What do you need to be in your job, qualifications, experience?
A tertiary degree is really helpful, but even more important is the experience required in terms of field skills. You need experience working with threatened species and/or pest control (weeds and predators). For personal qualities- getting on well with others is important, as is working as part of a team. In my specific job, budgeting and work planning skills are also very important. If you are wanting to get into working with us, then check out our careers page.
What is your favourite part of your job?
The adventures, the animals, and the people. We get to go to some really cool places (bush, mountains, rivers), and it is a huge privilege to work with threatened species. The people we get to work with are awesome too.
Why did you want to become a diversity ranger?
I’ve always loved animals, right since I was a little girl, I always knew I wanted to work with animals in some way. I wasn’t too sure how or where or what that job might look like, but I went to university and studied Zoology and Ecology, and ended up working with short-tailed bats, and it all followed on from there.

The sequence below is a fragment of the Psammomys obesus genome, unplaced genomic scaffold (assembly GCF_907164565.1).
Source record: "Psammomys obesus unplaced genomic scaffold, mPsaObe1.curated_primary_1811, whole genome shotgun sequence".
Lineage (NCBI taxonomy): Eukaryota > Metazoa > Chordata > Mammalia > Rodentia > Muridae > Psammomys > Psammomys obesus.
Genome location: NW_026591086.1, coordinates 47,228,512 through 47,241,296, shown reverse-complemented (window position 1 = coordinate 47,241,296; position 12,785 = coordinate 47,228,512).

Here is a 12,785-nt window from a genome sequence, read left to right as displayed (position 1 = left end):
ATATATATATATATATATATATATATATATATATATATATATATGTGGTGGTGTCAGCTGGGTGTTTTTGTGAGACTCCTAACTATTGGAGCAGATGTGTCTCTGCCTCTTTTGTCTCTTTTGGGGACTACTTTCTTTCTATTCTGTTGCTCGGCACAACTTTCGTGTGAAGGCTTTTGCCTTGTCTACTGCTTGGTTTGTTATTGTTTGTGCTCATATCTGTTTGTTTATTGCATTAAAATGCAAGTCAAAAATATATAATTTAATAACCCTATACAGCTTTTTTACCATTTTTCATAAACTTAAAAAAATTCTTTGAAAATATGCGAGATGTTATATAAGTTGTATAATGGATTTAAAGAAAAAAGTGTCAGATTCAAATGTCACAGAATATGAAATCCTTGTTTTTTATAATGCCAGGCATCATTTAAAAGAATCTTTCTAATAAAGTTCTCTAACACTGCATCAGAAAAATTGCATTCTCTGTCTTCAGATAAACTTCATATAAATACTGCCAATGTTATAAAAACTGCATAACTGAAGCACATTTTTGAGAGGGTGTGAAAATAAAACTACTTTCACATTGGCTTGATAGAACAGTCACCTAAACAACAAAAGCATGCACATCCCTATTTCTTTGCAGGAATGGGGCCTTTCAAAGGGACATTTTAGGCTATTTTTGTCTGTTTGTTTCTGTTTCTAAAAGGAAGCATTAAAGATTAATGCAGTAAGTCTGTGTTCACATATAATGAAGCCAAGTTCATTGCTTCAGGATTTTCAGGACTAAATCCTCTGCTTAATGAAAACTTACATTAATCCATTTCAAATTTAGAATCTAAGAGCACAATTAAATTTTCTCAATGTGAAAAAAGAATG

What projects are you currently working on?
Today I am dealing with ferrets killing our adult kiwi in a large tract of bush. So figuring out with our team where to best put ferret traps, and finding the resources to buy a lot more traps. Also doing planning work around some alpine skink surveys for this summer. During November we’ve got a busy month doing a lot of predator monitoring, threatened plant monitoring and whio (blue duck) surveys.
What’s the trickiest animal/bird you’ve worked with and why?